(as opposed to art as a statement delivery vessel, consider: art as a plane of exploration for topics that evade rational analysis, for ways of feeling that aren't about rationality. Art as primary reflective: it reflects the culture it emerges from, it reflects the preconceptions that its audience throws into it. Art as a prism that diffracts what goes through it and reveals depths within it - art in dialogue with its historical context and its audience)

This isn't to say noone should set out to deliver political teachings through the medium of games - like all media games can be a fertile tool to educate, articulate, mobilize etc. But such political games should generally be political from the get go, with a clear articulation of how the form and the political content respond to each other; and they should also be cognizant of the production and distribution systems they fit into (more on that below). If your motive and expertise lie in 2D platformers with a mechanical gimmick, i think it's good to remain cold-headed about your motivations for that and the scope of your work.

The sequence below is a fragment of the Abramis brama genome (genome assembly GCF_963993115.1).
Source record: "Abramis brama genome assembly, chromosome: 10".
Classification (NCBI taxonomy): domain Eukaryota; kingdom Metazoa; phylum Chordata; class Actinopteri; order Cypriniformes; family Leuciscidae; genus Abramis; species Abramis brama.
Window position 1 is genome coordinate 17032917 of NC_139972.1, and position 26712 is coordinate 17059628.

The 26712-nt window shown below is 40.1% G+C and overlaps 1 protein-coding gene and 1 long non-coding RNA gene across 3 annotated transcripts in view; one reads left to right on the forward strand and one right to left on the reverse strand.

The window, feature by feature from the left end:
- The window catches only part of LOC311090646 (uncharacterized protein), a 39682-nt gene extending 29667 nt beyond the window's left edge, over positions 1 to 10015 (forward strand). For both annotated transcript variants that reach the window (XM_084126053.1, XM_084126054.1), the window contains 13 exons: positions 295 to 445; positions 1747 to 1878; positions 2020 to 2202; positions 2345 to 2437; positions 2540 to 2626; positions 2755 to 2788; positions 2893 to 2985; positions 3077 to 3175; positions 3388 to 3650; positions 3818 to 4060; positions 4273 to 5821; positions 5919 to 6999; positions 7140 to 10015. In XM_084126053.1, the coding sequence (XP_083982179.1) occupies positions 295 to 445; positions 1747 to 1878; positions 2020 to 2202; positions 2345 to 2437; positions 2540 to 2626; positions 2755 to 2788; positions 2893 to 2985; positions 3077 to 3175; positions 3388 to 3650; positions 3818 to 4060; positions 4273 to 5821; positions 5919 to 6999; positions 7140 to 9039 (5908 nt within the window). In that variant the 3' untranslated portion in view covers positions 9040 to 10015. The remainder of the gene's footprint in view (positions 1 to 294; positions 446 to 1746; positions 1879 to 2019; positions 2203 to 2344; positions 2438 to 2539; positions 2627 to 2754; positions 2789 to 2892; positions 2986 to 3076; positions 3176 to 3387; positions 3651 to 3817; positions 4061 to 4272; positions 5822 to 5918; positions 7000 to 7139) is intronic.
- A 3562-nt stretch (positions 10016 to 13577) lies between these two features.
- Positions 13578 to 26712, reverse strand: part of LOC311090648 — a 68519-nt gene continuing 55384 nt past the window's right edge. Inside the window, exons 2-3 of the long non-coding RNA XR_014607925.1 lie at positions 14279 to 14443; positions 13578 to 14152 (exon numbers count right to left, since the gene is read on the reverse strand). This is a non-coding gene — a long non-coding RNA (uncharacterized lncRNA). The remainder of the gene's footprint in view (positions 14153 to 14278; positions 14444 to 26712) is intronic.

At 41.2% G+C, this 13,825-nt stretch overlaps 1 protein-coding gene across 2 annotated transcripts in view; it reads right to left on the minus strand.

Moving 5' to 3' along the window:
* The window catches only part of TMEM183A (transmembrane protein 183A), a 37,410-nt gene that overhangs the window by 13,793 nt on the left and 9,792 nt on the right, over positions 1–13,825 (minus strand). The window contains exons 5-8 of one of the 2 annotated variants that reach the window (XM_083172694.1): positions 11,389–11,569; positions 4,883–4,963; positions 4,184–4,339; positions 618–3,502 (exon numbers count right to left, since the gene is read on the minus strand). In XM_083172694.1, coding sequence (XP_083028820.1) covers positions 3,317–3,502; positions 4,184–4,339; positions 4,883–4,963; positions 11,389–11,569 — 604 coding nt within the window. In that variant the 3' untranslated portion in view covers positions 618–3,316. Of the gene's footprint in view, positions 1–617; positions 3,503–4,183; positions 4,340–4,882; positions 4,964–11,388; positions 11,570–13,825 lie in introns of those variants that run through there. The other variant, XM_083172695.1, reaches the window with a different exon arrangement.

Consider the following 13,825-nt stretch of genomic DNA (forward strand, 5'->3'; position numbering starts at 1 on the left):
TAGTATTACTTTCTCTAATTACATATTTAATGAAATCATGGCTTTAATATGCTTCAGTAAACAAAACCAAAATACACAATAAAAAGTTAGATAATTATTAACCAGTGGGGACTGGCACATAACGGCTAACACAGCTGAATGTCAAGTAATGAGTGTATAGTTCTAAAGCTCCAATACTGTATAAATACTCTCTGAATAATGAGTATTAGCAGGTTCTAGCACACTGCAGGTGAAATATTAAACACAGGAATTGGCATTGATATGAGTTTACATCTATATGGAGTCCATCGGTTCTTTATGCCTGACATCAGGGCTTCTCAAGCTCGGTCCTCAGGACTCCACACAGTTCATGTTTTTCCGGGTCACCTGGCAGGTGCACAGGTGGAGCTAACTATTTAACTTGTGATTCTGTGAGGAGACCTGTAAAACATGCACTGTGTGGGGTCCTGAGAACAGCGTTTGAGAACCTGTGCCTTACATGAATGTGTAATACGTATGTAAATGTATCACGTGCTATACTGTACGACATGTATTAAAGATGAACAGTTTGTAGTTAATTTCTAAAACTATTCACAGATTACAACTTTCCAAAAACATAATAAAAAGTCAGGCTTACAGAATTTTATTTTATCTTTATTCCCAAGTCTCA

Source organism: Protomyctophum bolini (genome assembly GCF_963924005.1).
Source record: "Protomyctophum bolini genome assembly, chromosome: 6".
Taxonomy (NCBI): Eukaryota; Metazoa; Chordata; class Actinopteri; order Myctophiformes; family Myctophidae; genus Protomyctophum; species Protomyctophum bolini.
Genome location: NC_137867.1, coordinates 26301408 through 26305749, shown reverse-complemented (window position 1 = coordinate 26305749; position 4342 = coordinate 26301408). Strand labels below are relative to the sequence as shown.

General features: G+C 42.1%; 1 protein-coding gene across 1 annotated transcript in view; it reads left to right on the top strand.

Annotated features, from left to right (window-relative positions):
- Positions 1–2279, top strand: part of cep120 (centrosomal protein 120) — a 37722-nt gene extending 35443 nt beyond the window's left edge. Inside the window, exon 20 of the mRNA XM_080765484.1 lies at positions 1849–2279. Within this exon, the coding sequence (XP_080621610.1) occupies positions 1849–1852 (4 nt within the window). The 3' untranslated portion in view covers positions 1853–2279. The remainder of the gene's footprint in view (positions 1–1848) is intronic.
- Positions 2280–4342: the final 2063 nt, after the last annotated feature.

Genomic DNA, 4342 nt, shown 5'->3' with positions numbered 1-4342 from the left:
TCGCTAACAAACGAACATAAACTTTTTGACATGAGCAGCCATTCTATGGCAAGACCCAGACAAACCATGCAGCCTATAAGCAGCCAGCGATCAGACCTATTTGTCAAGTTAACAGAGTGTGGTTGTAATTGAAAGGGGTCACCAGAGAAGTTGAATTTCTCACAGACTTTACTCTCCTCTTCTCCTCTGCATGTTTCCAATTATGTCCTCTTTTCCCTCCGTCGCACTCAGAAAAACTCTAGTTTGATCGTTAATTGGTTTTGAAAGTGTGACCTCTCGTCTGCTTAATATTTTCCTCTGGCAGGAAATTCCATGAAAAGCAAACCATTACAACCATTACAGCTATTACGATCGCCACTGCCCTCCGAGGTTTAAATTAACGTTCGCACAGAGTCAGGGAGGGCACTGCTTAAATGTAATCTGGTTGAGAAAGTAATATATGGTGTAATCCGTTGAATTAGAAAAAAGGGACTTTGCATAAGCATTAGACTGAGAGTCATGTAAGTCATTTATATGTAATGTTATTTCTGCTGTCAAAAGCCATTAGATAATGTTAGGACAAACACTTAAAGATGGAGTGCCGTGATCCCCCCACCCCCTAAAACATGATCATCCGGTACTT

the neoliberal identity trap

I think this guilt is felt with particular intensity because of the paradigm of the neoliberal subject that we're all confronted to in the indie games hustle circuit:
Your work, your hobbies and interests, your passion, your leisure, your expertise, your body, your upbringings, your trauma, your idiosyncrasies, your interpersonal bonds should all overlap into one singular self identity, which becomes a brand. All your aspirations, political or otherwise, then become externalities to retrofit into your brand - your brand is gamedev but you want to fight climate change, hence you shoehorn climate struggle into the marios.